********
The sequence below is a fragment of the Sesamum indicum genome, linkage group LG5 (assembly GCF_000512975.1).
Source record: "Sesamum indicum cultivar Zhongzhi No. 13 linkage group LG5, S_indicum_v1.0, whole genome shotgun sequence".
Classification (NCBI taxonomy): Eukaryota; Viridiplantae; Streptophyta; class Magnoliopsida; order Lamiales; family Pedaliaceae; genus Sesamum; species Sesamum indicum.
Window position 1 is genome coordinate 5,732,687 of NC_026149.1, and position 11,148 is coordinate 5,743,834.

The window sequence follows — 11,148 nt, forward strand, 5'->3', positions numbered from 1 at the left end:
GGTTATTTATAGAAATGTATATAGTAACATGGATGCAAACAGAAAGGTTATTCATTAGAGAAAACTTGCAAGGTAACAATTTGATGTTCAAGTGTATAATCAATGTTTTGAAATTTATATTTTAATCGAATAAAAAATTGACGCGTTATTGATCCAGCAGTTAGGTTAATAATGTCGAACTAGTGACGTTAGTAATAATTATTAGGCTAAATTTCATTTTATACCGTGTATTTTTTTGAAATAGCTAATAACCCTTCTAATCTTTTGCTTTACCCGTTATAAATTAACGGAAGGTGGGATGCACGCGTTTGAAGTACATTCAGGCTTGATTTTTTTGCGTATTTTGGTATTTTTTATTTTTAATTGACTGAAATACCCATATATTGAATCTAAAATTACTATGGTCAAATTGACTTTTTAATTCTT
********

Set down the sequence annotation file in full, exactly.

The sequence below is a fragment of the Sesamum indicum genome, linkage group LG5 (assembly GCF_000512975.1).
Source record: "Sesamum indicum cultivar Zhongzhi No. 13 linkage group LG5, S_indicum_v1.0, whole genome shotgun sequence".
Classification (NCBI taxonomy): Eukaryota; Viridiplantae; Streptophyta; class Magnoliopsida; order Lamiales; family Pedaliaceae; genus Sesamum; species Sesamum indicum.
Window position 1 is genome coordinate 5,732,687 of NC_026149.1, and position 11,148 is coordinate 5,743,834.

The window sequence follows — 11,148 nt, forward strand, 5'->3', positions numbered from 1 at the left end:
GGTTATTTATAGAAATGTATATAGTAACATGGATGCAAACAGAAAGGTTATTCATTAGAGAAAACTTGCAAGGTAACAATTTGATGTTCAAGTGTATAATCAATGTTTTGAAATTTATATTTTAATCGAATAAAAAATTGACGCGTTATTGATCCAGCAGTTAGGTTAATAATGTCGAACTAGTGACGTTAGTAATAATTATTAGGCTAAATTTCATTTTATACCGTGTATTTTTTTGAAATAGCTAATAACCCTTCTAATCTTTTGCTTTACCCGTTATAAATTAACGGAAGGTGGGATGCACGCGTTTGAAGTACATTCAGGCTTGATTTTTTTGCGTATTTTGGTATTTTTTATTTTTAATTGACTGAAATACCCATATATTGAATCTAAAATTACTATGGTCAAATTGACTTTTTAATTCTT